Listing ID: 81400
SBA Pre-Approved! This well-established pest control company has been operating since 2017. Over 2400 accounts, with 98% being residential. Seller works from home and operates semi-absentee. Ideal for an owner operator who wants to net well over $400k a year, an investor who wants to hire a general manager to continue to build upon an already amazing business, or an existing pest control company who wants to pick up over 2400 new accounts and thousands of residential leads for their current business. This opportunity will not last long, contact the listing agent for an NDA. Proof of funds required. For a quick response, please contact listing broker Lyndsey Davino (RE #S.0188362; Business Broker Permit #BUSB.0007086) at 702-772-7542 firstname.lastname@example.org or use this ad’s email response.
- Asking Price: $1,375,000
- Cash Flow: $439,320
- Gross Revenue: $1,229,884
- EBITDA: N/A
- FF&E: $30,000
- Inventory: $15,000
- Inventory Included: Yes
- Established: 2017
- Property Owned or Leased:N/A
- Property Included:N/A
- Building Square Footage:N/A
- Lot Size:N/A
- Total Number of Employees:1
- Furniture, Fixtures and Equipment:N/A
This listing is home-based. Seller is active with 1 FT, 1 PT and 5 independent contractors. Hours of operation are 7:30am – 7:00pm, Monday to Friday. $15,000 in inventory and $30,000 in FF&E included in the asking Price. Department of Agriculture and business license required. (Home Based)
Other business interests
This Business Is Home Based
The venture was founded in 2017, making the business 5 years old.
The transaction does include inventory valued at $15,000, which is included in the suggested price.
Why is the Current Owner Selling The Business?
There are all types of reasons why individuals choose to sell operating businesses. However, the true factor vs the one they tell you might be 2 completely different things. For instance, they may claim "I have too many various responsibilities" or "I am retiring". For numerous sellers, these reasons stand. But, for some, these may simply be reasons to try to hide the reality of altering demographics, increased competitors, current reduction in revenues, or an array of various other factors. This is why it is really vital that you not rely absolutely on a seller's word, but rather, make use of the vendor's solution in conjunction with your general due diligence. This will paint an extra reasonable picture of the business's current circumstance.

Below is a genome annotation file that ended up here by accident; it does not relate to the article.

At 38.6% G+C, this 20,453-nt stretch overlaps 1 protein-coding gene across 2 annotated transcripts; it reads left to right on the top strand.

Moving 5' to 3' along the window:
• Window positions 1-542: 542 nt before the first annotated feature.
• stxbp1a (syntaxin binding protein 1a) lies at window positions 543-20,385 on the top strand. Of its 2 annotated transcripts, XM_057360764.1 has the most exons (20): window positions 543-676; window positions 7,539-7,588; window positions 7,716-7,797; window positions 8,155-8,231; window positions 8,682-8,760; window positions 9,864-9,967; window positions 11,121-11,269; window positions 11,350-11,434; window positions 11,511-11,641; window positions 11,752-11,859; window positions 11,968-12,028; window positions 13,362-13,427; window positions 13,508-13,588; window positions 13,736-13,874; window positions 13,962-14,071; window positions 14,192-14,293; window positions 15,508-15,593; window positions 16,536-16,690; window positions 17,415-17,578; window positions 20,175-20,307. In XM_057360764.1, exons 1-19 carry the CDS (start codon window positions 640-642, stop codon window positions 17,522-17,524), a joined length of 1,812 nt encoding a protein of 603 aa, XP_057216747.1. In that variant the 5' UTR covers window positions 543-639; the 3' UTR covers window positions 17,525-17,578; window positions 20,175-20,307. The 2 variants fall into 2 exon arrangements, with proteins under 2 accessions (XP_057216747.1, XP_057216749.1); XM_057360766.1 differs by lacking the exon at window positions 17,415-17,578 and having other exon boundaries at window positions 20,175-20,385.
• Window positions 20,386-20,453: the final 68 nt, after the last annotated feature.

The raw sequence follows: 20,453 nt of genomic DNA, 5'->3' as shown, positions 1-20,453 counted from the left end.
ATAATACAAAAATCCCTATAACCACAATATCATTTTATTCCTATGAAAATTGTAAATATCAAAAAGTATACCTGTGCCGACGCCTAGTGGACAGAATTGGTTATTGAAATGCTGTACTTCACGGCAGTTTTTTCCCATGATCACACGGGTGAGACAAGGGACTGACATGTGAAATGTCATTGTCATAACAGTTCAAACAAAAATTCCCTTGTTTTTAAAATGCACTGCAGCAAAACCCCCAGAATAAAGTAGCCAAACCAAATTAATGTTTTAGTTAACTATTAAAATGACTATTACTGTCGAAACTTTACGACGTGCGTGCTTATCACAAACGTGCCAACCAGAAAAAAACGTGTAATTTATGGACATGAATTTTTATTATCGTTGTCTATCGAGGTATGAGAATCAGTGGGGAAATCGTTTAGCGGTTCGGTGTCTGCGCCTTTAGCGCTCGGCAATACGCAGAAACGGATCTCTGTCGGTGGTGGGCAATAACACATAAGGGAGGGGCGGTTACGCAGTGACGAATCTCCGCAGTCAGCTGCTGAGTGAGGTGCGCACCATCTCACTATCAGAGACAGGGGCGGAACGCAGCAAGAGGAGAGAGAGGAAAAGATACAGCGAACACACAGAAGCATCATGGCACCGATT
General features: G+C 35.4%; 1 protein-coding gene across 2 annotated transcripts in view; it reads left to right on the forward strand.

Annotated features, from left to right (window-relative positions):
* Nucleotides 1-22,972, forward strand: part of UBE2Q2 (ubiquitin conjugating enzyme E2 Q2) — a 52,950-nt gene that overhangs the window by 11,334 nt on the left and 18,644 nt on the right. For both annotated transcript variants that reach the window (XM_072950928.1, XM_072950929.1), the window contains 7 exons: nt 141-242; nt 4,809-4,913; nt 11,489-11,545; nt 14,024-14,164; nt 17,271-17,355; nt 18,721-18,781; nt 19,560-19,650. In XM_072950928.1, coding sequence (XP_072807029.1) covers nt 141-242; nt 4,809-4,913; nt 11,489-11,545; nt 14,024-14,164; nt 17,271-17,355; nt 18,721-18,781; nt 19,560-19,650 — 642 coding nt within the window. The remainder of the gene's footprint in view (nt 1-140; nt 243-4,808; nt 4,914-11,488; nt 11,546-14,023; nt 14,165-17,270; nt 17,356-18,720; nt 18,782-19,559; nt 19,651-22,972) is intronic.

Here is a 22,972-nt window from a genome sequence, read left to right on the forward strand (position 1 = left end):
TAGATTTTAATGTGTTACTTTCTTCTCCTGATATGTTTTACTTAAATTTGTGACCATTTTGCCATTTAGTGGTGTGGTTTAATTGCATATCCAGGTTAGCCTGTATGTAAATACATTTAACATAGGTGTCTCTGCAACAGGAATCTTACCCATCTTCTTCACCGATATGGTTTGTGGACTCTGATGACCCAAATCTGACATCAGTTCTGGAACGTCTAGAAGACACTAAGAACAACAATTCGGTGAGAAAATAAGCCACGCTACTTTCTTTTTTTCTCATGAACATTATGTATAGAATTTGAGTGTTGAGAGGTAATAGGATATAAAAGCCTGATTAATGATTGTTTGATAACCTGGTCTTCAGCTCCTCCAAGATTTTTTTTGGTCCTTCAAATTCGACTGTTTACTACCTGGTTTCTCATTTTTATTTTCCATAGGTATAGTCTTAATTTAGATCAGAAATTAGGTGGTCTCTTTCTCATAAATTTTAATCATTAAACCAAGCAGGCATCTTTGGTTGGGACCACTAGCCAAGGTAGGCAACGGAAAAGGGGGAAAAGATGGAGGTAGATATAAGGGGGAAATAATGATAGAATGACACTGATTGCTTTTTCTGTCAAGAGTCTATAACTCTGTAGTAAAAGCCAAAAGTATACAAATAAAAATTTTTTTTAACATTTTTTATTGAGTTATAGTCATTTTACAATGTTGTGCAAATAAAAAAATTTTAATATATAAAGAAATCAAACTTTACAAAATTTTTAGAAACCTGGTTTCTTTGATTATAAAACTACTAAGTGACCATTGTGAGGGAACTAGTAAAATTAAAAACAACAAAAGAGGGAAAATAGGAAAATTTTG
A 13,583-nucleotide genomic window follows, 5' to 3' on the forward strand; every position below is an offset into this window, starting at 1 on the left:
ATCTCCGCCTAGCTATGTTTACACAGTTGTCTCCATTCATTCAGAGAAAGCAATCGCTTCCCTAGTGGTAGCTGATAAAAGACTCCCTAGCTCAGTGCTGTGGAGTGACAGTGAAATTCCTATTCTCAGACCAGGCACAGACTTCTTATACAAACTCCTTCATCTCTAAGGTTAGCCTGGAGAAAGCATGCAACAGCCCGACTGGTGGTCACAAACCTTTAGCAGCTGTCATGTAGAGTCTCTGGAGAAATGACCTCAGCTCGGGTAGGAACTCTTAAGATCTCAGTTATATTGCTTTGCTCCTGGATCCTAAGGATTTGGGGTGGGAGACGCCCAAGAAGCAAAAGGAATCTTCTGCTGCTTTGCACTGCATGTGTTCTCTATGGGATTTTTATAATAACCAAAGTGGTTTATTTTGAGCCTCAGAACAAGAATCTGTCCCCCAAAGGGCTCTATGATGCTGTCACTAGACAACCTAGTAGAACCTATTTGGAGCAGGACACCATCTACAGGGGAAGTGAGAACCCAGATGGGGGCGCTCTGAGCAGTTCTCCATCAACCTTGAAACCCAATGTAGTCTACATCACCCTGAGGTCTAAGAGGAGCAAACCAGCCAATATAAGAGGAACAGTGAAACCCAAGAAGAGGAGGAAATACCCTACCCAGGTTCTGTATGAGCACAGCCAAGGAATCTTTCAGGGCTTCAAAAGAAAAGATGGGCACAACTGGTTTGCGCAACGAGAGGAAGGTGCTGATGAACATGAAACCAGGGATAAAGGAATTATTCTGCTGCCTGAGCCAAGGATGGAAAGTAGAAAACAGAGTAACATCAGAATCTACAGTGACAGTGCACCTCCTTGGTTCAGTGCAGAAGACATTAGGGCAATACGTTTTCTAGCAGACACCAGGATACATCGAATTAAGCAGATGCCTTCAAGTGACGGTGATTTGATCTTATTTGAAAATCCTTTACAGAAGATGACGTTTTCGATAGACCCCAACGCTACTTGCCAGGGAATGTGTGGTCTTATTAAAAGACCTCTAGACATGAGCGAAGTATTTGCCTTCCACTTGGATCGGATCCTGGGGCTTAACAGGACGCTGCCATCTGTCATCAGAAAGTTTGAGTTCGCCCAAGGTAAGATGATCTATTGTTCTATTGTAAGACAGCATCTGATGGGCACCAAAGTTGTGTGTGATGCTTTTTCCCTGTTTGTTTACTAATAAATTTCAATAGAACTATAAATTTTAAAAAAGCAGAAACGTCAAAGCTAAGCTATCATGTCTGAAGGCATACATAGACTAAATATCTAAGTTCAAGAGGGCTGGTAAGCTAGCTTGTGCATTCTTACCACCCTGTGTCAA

Existing Debts and Future Obligations
If the existing entity is in debt, which many companies are, then you will certainly need to consider this when valuating/preparing your offer. Many companies borrow money with the purpose of covering things such as stock, payroll, accounts payable, and so on. Remember that in some cases this can imply that profit margins are too tight. Many businesses come under a revolving door of taking loans as a way to pay back other loans. Along with debts, there may likewise be future commitments to consider. There might be an outstanding lease on equipment or the building where the business resides. The business might have existing agreements with vendors that need to be satisfied or may result in fines if terminated early.
Understanding the Customer Base, Competition and Area Demographics
Just how do operating businesses in the location bring in brand-new clients? Many times, operating businesses have repeat customers, which develop the core of their day-to-day revenues. Particular aspects such as brand-new competitors sprouting up around the location, road building and construction, and employee turnover can influence repeat customers and also adversely affect future profits. One crucial thing to consider is the placement of the business. Is it in a highly trafficked shopping center, or is it hidden from the highway? Certainly, the more people that see the business on a regular basis, the better the possibility to build a returning customer base. A last thought is the general area demographics. Is the business placed in a densely populated city, or is it located on the outside border of town? Exactly how might the local average family income influence future earnings potential?